Tufts School of Medicine researcher Larry Feig is enrolling participants in a study with Boston IVF to see if the effects of men’s positive or negative experiences can be passed across generations because of altered sperm
Most of us learned in high school that people get half their genes from their father and half from their mother. That’s true, but it turns out the way parents contribute to their offspring’s genetics is more complicated—and more intriguing.
Scientists are discovering that a parent’s experiences can lead to changes in gene expression that are encoded in the sperm or egg and passed to offspring. In other words, there is a way in which offspring inherit the experiences of their parents. This is different than inheriting genes for brown or blue eyes. It’s more like inheriting genes that are switched on or off for the purpose of being better adapted to a particular environment.
Larry Feig, professor of developmental, molecular, and chemical biology at Tufts University School of Medicine, is helping to illuminate how changes in gene expression, called epigenetic changes, can be passed down.
Feig says the idea is often startling to people: “You inherit the experiences of your ancestors? How could this be? And why?”
The “why” could be that genetic expression based on parental experience helps set the stage for successful offspring. For example, mice raised in cold environments pack on a type of fat called brown fat to keep themselves warm. Their offspring are born with extra brown fat, presumably giving them a survival boost in cold temperatures.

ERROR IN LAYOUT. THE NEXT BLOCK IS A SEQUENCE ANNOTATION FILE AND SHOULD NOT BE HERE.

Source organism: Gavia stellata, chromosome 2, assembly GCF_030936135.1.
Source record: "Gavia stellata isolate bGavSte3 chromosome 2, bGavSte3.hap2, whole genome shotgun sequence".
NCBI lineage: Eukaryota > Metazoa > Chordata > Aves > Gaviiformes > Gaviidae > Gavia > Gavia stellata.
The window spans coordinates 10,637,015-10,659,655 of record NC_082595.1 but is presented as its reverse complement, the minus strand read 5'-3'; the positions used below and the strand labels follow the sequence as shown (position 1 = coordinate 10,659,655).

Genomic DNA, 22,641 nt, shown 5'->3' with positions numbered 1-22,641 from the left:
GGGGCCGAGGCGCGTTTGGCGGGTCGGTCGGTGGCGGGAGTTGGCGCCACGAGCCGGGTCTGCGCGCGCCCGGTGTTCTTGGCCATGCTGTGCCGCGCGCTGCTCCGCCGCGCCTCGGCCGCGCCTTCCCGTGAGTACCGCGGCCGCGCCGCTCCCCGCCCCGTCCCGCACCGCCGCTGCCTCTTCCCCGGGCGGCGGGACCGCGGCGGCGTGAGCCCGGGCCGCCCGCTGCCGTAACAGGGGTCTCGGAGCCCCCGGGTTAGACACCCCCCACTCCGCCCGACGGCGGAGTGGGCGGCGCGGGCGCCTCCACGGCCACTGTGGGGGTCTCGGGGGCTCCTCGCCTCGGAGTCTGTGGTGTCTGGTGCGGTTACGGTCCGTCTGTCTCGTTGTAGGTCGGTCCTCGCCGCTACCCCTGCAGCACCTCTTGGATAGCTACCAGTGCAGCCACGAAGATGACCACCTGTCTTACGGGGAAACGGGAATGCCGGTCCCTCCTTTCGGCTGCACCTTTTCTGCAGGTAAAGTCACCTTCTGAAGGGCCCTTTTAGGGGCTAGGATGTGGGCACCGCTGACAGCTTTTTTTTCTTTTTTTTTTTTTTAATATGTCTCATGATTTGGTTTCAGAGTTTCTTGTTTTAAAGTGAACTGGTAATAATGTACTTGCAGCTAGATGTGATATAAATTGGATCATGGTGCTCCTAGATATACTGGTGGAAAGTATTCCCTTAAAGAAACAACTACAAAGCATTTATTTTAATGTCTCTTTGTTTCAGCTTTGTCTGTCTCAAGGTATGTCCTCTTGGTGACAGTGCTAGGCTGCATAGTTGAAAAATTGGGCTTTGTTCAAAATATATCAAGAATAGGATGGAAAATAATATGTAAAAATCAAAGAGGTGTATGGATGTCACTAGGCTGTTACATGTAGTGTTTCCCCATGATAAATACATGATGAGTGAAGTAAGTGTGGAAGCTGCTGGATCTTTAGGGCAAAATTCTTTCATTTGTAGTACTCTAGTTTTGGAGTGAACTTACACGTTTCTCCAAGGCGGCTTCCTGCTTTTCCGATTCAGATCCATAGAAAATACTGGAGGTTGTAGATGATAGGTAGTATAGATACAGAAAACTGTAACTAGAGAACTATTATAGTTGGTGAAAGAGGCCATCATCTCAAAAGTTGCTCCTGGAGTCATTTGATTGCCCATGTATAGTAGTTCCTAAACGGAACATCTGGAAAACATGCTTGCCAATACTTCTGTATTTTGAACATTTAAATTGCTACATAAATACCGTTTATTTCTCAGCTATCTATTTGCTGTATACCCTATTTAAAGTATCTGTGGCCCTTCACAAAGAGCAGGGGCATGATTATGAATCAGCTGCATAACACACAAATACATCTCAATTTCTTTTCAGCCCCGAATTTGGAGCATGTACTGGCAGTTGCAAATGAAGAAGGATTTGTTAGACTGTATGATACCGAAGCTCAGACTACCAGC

“The idea is that under normal circumstances, it’s a good thing,” Feig says. “Like any other regulatory system, if it’s in excess, it could cause harm.” Regarding the latter, Feig is interested in whether childhood trauma might result in parents passing along epigenetic changes that make their children more susceptible to psychiatric disorders.
Feig has shown that male mice exposed to social stress (in the form of frequent rearranging of social groups) have different levels of molecules called microRNA in their sperm. After the sperm has fertilized the egg, these microRNA molecules give directions about how genes are expressed in the developing embryo. In the sperm of the stressed mice and early embryos derived from them, Feig found that two specific microRNA molecules occur at much lower levels than those from non-stressed mice.
The female offspring of these stressed mice show more anxious behavior than normal. The male offspring don’t; however, they do have the same changes in their sperm, even though they weren’t stressed themselves. And their female offspring are anxious.
Feig followed up with a small pilot study in humans and found that men with adverse childhood experiences (such as physical or emotional abuse or neglect) had decreased levels of the same microRNA in their sperm. “We saw changes in men’s sperm that matched the changes in mice sperm,” he says. “It was a striking result.”
Now Feig is working on a much larger study in humans to confirm those findings and to delve deeper.
In the new study, participating men will be asked not only about adverse childhood experiences, but also about adult adverse experiences such as those associated with PTSD, as well as their current levels of depression and anxiety. In addition, they will be asked about the sorts of positive childhood experiences that have been shown to mitigate early trauma. Feig wonders whether those positive experiences might boost the levels of the two microRNA molecules in sperm. This seems to be the case for mice, according to studies by other researchers.